IAG Cargo reveals global vehicle manufacturing sector to be recovering
AIRFREIGHT specialist airline IAG Cargo says the global vehicle manufacturing sector is now in recovery, even though car sales around the world plummeted during the pandemic 2020 year.
The carrier reveals it has transported more than 8,000 tons of automotive spare parts shipments since the beginning of this year, writes Thelma Etim.
Freddie Overton, regional commercial manager for Europe and Africa at the airfreight division of International Airlines Group (IAG), reveals: “We’ve seen an increase in requests to charter our aircraft to transport automotive parts across the world.”
Since airfreight is ideally suited to the automotive industry’s just-in-time manufacturing processes, many of the consignments – which include engines, pistons, doors and tyre rubber – were shipped utilizing the airline group’s Boeing 777s and B787 Dreamliner passenger aircraft on 95 special charter flights arranged by the carrier’s dedicated cargo charter team, which was formed in response to the start of the pandemic.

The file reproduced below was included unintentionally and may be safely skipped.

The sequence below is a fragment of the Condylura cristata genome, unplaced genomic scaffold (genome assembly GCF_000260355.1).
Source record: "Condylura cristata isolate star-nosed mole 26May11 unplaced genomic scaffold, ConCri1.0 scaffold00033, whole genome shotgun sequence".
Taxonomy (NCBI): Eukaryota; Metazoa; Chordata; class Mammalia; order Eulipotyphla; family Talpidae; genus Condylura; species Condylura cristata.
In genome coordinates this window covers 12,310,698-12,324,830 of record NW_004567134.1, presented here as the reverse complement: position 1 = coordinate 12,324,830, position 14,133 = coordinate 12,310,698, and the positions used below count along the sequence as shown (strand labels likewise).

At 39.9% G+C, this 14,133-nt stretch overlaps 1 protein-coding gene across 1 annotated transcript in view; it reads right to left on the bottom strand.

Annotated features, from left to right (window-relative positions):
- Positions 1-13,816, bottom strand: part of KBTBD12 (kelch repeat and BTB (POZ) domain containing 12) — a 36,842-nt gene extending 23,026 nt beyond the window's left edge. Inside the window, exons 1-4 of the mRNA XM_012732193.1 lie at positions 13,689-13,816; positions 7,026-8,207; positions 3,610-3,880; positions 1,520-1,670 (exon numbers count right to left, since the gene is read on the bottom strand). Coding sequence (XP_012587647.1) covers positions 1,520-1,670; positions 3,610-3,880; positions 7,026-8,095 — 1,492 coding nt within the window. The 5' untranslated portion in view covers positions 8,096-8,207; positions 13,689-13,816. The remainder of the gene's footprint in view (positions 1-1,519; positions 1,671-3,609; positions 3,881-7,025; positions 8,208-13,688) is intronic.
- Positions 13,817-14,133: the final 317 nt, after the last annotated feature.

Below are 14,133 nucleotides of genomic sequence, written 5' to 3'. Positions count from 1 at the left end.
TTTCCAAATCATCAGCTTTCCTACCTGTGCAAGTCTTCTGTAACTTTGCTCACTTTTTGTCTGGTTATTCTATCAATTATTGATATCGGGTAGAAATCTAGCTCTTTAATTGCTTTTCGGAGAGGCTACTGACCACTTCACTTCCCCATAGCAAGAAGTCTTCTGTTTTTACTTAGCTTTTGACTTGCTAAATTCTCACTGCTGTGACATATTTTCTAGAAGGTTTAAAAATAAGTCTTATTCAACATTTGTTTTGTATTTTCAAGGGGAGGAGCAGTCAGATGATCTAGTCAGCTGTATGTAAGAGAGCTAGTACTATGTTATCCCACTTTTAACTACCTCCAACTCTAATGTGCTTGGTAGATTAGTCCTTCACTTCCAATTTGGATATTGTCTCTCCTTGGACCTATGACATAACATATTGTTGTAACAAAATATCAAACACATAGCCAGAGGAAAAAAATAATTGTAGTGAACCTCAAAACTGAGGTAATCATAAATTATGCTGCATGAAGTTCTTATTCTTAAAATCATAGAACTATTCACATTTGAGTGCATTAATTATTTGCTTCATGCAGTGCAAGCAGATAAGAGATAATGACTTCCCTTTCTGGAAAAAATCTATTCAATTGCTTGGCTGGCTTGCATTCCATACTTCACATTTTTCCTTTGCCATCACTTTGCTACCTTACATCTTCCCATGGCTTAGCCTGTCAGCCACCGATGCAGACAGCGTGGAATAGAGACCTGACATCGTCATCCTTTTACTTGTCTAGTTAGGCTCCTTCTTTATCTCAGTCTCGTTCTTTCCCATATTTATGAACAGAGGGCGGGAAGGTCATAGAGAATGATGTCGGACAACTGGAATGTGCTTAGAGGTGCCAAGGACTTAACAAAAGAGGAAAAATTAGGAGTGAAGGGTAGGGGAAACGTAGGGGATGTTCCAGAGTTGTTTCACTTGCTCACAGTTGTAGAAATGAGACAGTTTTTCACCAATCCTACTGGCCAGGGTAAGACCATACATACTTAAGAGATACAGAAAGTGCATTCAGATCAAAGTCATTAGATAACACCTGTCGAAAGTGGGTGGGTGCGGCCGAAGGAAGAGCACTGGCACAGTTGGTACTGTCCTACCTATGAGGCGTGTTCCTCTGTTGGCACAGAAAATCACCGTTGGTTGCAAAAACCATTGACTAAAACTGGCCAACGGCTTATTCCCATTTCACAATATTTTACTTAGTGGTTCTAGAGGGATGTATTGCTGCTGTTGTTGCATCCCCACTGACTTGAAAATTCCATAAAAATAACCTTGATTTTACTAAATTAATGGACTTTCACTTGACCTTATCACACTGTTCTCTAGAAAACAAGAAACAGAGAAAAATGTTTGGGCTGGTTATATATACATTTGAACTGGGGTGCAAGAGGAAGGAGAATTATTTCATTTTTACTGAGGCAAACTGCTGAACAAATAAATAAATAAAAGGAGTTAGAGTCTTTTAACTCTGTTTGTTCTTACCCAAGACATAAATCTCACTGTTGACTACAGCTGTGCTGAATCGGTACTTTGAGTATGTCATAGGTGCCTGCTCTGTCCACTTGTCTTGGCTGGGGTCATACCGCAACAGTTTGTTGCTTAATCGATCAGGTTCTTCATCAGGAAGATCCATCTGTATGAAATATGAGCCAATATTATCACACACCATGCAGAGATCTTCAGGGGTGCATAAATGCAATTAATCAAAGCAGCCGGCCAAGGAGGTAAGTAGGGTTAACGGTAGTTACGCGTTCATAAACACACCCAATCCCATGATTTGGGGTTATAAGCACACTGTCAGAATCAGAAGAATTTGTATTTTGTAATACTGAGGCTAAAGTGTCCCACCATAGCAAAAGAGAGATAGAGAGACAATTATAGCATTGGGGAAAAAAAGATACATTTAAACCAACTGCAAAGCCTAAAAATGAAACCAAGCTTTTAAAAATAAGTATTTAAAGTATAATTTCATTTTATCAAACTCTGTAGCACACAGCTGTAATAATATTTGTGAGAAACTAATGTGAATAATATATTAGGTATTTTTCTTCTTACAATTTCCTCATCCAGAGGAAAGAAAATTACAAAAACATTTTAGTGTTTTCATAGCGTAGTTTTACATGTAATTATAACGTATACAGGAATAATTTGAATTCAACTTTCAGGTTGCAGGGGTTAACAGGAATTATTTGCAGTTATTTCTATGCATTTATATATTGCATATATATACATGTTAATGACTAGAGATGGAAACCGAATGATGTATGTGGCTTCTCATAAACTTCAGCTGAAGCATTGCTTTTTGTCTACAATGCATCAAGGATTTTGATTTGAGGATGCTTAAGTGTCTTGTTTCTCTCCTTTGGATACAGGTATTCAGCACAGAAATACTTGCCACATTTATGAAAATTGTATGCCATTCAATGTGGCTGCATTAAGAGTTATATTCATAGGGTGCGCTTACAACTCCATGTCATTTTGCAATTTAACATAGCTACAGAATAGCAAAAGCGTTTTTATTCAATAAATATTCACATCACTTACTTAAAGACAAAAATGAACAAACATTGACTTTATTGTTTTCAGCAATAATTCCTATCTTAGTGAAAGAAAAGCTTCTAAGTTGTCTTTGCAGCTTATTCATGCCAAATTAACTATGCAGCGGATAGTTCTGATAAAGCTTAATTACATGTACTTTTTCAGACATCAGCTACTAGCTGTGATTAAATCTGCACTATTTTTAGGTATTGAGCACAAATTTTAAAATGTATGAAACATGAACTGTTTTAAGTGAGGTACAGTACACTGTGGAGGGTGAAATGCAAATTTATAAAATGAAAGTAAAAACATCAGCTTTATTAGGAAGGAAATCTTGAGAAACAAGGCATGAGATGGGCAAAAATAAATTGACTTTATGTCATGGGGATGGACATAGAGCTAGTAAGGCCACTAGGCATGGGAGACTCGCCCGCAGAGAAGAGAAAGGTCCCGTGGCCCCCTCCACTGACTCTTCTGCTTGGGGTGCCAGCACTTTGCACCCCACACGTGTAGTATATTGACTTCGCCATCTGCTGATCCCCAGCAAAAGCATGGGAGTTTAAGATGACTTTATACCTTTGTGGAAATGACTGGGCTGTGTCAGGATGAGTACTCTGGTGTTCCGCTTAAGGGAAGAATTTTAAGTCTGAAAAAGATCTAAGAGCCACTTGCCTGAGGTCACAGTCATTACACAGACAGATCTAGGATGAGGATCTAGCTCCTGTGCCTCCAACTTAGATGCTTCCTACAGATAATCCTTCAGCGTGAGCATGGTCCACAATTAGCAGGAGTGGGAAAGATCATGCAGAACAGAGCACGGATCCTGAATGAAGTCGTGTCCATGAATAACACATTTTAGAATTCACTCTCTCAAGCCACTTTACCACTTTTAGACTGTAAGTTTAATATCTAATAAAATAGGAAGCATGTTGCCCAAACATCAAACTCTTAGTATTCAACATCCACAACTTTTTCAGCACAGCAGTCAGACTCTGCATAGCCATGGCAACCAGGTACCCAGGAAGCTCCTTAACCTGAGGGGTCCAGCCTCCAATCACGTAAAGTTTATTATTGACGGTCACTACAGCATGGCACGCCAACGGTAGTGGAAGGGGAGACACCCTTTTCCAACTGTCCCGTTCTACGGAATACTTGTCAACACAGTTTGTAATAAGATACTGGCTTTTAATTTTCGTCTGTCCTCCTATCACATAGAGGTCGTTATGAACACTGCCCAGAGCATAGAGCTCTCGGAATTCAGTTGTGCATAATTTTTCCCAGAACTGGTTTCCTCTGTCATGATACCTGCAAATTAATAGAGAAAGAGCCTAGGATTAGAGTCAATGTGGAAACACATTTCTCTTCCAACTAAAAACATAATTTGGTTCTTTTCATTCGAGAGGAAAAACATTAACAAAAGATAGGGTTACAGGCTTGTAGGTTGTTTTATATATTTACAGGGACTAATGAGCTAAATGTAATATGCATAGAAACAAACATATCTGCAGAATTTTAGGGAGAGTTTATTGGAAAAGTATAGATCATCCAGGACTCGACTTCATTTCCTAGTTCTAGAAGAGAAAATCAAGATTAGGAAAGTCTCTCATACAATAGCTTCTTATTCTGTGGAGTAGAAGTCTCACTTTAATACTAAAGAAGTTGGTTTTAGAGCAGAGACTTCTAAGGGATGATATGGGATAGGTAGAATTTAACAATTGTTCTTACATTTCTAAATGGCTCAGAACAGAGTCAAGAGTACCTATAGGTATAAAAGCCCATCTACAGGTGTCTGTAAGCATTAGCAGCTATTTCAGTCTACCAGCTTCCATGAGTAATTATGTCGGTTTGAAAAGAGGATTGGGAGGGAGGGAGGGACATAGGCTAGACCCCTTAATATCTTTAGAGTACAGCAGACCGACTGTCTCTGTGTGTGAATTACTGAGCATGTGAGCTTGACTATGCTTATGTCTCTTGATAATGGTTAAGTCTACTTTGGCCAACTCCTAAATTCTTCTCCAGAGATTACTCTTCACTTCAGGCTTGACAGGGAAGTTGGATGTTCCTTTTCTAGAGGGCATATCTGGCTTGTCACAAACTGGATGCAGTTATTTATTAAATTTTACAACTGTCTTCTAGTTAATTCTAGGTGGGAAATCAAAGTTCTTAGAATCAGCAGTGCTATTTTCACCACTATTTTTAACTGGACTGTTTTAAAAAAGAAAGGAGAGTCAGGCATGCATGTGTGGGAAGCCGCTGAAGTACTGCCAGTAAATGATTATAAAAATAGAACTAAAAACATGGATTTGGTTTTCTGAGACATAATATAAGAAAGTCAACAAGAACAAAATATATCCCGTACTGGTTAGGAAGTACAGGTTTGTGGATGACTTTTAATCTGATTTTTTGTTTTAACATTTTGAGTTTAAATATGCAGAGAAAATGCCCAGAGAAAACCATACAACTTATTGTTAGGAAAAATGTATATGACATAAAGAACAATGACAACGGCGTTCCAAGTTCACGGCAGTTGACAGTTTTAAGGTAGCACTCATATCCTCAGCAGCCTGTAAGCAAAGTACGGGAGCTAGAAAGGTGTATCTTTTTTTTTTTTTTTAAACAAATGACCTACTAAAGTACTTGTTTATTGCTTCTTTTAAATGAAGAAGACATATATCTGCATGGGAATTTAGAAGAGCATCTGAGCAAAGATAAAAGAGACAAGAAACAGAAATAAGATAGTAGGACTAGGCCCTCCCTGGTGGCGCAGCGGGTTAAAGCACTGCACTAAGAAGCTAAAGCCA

The most popular car-parts routes currently include Germany to South Africa, Mexico to the United Kingdom and south-east Asia to the United States.
The IAG news follows a report from the Economist Intelligence Unit, published in October 2020, which predicted double-digit growth in global vehicle sales this year. Last September, Moody’s Investors Service also predicted that sales of vehicles are expected to “climb steeply” over the next 12 to 18 months.
“The stable outlook for the global automotive industry reflects rising sales throughout 2021 with continued, but slow, increases through 2023,” observes Bruce Clark, a Moody’s senior vice-president. “Nevertheless, auto shipments won’t recover to pre-pandemic levels until the middle of the decade,” he warns.
Online publication ING’s THINK Economic and Financial Analysis – which is made up of a group of 40 prominent economists – also cites the ratings agency’s prediction of a 16-17 per cent drop in aggregate organic revenues of European auto parts suppliers last year – “followed by a rebound of 11 to 12 and nine to 10 per cent in 2021 and 2022 respectively,” it predicts.
IAG cargo’s Overton observes: “The use of airfreight in the automotive industry continues to grow and, given the need to operate on a just-in-time basis, only air cargo can transport such time-critical spare parts to their destinations in hours rather than weeks.
“In addition to our charter services, our customers benefit from our ‘critical’ services – so whether it’s a last-minute order or emergency replacement equipment we can support them to move [their] critical shipments across the globe via our extensive network,” he insists.